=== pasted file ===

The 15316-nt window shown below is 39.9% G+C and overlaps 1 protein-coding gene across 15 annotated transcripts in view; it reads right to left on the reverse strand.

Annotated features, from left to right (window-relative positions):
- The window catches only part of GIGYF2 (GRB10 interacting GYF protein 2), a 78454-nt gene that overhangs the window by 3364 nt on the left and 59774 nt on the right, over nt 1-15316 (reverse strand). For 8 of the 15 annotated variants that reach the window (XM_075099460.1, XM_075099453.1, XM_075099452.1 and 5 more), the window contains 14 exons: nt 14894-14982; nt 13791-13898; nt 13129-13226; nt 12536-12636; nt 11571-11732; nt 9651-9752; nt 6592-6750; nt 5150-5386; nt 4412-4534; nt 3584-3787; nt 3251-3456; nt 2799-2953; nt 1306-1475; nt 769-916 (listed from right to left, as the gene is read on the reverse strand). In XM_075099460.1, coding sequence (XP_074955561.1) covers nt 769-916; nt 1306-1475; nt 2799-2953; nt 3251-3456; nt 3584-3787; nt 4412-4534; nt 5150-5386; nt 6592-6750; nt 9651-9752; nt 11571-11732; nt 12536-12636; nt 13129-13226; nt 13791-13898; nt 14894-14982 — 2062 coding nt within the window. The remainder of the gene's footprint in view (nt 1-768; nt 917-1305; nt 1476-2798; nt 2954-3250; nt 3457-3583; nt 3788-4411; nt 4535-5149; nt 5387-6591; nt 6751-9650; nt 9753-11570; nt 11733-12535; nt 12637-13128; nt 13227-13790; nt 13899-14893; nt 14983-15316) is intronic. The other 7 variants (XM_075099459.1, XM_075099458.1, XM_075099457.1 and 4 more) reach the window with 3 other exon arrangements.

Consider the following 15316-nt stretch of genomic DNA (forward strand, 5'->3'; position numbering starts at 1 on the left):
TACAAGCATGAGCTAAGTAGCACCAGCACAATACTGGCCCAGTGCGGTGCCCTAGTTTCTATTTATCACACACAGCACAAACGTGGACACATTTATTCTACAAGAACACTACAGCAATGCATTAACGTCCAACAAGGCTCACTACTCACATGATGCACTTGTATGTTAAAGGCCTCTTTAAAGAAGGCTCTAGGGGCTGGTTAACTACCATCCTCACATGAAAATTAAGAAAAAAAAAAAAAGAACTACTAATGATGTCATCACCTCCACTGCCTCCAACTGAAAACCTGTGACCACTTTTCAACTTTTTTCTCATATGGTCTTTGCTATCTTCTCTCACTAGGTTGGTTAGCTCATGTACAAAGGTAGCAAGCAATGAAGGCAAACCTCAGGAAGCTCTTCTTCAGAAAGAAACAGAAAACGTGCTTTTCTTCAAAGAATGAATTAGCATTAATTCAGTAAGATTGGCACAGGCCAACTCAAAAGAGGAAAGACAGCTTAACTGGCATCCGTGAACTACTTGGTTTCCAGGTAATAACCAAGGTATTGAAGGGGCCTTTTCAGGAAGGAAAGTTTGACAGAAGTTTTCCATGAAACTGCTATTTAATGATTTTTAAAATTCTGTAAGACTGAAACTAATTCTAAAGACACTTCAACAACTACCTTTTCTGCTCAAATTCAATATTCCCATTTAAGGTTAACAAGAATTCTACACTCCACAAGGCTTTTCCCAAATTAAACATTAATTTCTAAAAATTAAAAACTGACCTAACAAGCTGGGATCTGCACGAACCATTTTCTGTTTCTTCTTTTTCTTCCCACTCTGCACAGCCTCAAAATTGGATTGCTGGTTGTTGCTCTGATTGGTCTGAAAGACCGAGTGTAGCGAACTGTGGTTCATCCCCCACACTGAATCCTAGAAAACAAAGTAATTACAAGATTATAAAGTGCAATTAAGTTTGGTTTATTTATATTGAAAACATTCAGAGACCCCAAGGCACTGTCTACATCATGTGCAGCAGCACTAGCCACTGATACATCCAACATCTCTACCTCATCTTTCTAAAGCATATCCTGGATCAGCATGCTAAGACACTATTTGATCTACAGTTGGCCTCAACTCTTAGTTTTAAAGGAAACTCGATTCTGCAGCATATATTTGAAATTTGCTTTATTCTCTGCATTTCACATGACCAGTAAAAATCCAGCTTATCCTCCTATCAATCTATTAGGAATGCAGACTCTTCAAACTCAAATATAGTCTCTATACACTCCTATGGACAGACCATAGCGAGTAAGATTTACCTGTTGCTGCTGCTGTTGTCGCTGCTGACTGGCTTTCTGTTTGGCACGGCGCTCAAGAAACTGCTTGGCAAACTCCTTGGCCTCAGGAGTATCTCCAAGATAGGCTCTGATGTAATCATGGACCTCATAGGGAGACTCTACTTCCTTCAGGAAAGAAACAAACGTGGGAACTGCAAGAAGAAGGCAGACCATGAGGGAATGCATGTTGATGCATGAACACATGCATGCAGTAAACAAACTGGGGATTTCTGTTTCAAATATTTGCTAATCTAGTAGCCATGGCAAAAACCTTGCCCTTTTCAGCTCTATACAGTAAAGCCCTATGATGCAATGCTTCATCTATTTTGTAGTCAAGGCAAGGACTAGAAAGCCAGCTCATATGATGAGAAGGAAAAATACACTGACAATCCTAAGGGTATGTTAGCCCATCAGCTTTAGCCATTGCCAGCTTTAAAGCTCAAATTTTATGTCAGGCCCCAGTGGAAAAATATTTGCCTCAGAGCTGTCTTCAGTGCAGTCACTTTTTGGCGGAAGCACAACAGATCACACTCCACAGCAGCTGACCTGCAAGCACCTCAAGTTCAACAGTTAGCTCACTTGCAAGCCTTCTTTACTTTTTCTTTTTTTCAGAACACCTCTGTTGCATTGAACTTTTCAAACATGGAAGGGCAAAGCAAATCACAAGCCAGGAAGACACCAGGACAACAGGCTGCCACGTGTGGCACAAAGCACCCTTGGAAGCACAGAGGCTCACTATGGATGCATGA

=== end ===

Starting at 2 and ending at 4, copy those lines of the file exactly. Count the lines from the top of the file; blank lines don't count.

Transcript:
Annotated features, from left to right (window-relative positions):
- The window catches only part of GIGYF2 (GRB10 interacting GYF protein 2), a 78454-nt gene that overhangs the window by 3364 nt on the left and 59774 nt on the right, over nt 1-15316 (reverse strand). For 8 of the 15 annotated variants that reach the window (XM_075099460.1, XM_075099453.1, XM_075099452.1 and 5 more), the window contains 14 exons: nt 14894-14982; nt 13791-13898; nt 13129-13226; nt 12536-12636; nt 11571-11732; nt 9651-9752; nt 6592-6750; nt 5150-5386; nt 4412-4534; nt 3584-3787; nt 3251-3456; nt 2799-2953; nt 1306-1475; nt 769-916 (listed from right to left, as the gene is read on the reverse strand). In XM_075099460.1, coding sequence (XP_074955561.1) covers nt 769-916; nt 1306-1475; nt 2799-2953; nt 3251-3456; nt 3584-3787; nt 4412-4534; nt 5150-5386; nt 6592-6750; nt 9651-9752; nt 11571-11732; nt 12536-12636; nt 13129-13226; nt 13791-13898; nt 14894-14982 — 2062 coding nt within the window. The remainder of the gene's footprint in view (nt 1-768; nt 917-1305; nt 1476-2798; nt 2954-3250; nt 3457-3583; nt 3788-4411; nt 4535-5149; nt 5387-6591; nt 6751-9650; nt 9753-11570; nt 11733-12535; nt 12637-13128; nt 13227-13790; nt 13899-14893; nt 14983-15316) is intronic. The other 7 variants (XM_075099459.1, XM_075099458.1, XM_075099457.1 and 4 more) reach the window with 3 other exon arrangements.

Consider the following 15316-nt stretch of genomic DNA (forward strand, 5'->3'; position numbering starts at 1 on the left):